From the bestselling author of Pompeii comes the most provocative and brilliant novel of Rome and its power struggles since I, Claudius. Of all the great figures of the Roman world, none was more fascinating or charismatic than Marcus Cicero, the greatest orator of all time, who at the age of twenty-seven was determined to attain imperium-supreme power in the state. At his side was the everpresent Tiro, the confidential secretary and slave, whose celebrated biography of his master was lost in the Dark Ages. Imperium is the re-creation of Tiro's vanished masterpiece, recounting in vivid detail the story of Cicero's extraordinary quest for glory. Tiro's cautionary tale begins on a cold November morning, when he opens the door to a terrified stranger, a victim of Sicily's corrupt Roman governor, Verres. The stranger's arrival sets in motion a chain of events that will eventually propel Tiro's master into one of the most suspenseful courtroom dramas in history, pitting Cicero against some of the most powerful and intimidating figures of his-or any other-age: Pompey, Caesar, Crassus, and the many other powerful Romans who changed history. Robert Harris, the world's master of innovative historical fiction, lures us into a violent, treacherous world of Roman politics at once exotically different from and yet startlingly similar to our own-a world of Senate intrigue and electoral corruption, special prosecutors and political adventurism-to describe how one clever, compassionate, devious, vulnerable man fought to reach the top.
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by Robert Harris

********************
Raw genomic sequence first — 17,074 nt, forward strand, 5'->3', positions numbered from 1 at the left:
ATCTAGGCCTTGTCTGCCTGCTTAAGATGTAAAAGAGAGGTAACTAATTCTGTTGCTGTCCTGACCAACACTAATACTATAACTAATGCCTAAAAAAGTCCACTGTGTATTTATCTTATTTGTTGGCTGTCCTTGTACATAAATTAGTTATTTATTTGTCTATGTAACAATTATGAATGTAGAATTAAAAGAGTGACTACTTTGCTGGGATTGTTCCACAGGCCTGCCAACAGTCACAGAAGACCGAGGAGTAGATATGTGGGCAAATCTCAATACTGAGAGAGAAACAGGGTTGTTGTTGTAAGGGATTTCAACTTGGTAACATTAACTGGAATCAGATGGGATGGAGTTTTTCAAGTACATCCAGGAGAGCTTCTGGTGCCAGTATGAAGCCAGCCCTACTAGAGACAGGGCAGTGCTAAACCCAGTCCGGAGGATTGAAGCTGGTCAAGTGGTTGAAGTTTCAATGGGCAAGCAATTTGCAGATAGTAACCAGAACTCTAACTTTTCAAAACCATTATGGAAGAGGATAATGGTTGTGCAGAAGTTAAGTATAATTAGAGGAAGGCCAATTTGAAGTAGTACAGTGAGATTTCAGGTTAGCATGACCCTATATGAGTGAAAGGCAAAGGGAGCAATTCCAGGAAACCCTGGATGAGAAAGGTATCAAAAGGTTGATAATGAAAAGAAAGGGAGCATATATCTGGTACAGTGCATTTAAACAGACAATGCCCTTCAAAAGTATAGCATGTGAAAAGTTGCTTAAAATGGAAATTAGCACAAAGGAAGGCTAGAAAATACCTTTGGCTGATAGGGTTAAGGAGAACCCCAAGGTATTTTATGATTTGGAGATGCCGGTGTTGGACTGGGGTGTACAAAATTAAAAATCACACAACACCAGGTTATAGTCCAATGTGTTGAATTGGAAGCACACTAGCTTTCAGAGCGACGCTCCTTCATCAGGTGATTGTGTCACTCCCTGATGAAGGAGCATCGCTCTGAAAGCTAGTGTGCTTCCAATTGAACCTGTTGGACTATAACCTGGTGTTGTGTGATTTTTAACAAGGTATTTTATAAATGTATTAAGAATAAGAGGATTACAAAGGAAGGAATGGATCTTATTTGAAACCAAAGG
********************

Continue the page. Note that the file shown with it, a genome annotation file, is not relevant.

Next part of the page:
by C.S. Harris
by Charlaine Harris
by Lisa Harris
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"Welcome to a political adventure set in Imperial Rome--or is it Washington? The ambitions and intrigue surrounding the great Roman orator and advocate Cicero have some delicious parallels in contemporary politics. Narrator Simon Jones immerses listeners in the world presented by Cicero's facile scribe (and slave), Tiro, who recounts the events of Cicero's career. Jones makes the endless Latin names seem effortless, keeping each character straight and tossing off the names as easily as if they were his most familiar friends. In print this would likely bog down many readers--in audio each new character (and name) is welcomed. Details of Roman culture and history surround the senators, consuls, generals, and scoundrels. Jones makes Cicero's rise to power an engrossing listening experience. R.F.W. Winner of AudioFile Earphones Award (c) AudioFile 2006, Portland, Maine"
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